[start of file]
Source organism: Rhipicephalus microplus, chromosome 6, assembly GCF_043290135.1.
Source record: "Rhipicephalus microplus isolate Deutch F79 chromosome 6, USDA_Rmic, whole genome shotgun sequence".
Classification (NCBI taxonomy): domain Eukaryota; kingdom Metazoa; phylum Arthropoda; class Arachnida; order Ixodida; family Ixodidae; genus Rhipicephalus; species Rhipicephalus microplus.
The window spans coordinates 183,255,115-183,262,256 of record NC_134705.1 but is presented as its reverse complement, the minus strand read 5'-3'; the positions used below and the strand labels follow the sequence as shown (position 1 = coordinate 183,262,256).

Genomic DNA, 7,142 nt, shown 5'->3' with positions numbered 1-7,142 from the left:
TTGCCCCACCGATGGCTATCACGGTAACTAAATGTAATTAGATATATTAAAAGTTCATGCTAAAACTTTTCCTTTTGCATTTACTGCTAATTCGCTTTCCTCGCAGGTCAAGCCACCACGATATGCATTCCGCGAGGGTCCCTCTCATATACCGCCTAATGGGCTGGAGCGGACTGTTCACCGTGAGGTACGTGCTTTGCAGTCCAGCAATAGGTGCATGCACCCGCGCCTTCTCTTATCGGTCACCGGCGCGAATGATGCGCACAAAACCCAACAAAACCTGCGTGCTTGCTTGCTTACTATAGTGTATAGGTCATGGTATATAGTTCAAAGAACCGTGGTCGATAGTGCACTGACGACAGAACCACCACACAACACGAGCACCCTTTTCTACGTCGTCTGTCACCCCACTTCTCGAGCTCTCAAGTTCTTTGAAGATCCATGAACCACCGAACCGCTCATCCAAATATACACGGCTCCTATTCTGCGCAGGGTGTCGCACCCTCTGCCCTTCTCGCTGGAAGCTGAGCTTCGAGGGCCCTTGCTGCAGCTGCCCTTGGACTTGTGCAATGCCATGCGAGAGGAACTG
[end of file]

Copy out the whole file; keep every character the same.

Source organism: Rhipicephalus microplus, chromosome 6, assembly GCF_043290135.1.
Source record: "Rhipicephalus microplus isolate Deutch F79 chromosome 6, USDA_Rmic, whole genome shotgun sequence".
Classification (NCBI taxonomy): domain Eukaryota; kingdom Metazoa; phylum Arthropoda; class Arachnida; order Ixodida; family Ixodidae; genus Rhipicephalus; species Rhipicephalus microplus.
The window spans coordinates 183,255,115-183,262,256 of record NC_134705.1 but is presented as its reverse complement, the minus strand read 5'-3'; the positions used below and the strand labels follow the sequence as shown (position 1 = coordinate 183,262,256).

Genomic DNA, 7,142 nt, shown 5'->3' with positions numbered 1-7,142 from the left:
TTGCCCCACCGATGGCTATCACGGTAACTAAATGTAATTAGATATATTAAAAGTTCATGCTAAAACTTTTCCTTTTGCATTTACTGCTAATTCGCTTTCCTCGCAGGTCAAGCCACCACGATATGCATTCCGCGAGGGTCCCTCTCATATACCGCCTAATGGGCTGGAGCGGACTGTTCACCGTGAGGTACGTGCTTTGCAGTCCAGCAATAGGTGCATGCACCCGCGCCTTCTCTTATCGGTCACCGGCGCGAATGATGCGCACAAAACCCAACAAAACCTGCGTGCTTGCTTGCTTACTATAGTGTATAGGTCATGGTATATAGTTCAAAGAACCGTGGTCGATAGTGCACTGACGACAGAACCACCACACAACACGAGCACCCTTTTCTACGTCGTCTGTCACCCCACTTCTCGAGCTCTCAAGTTCTTTGAAGATCCATGAACCACCGAACCGCTCATCCAAATATACACGGCTCCTATTCTGCGCAGGGTGTCGCACCCTCTGCCCTTCTCGCTGGAAGCTGAGCTTCGAGGGCCCTTGCTGCAGCTGCCCTTGGACTTGTGCAATGCCATGCGAGAGGAACTG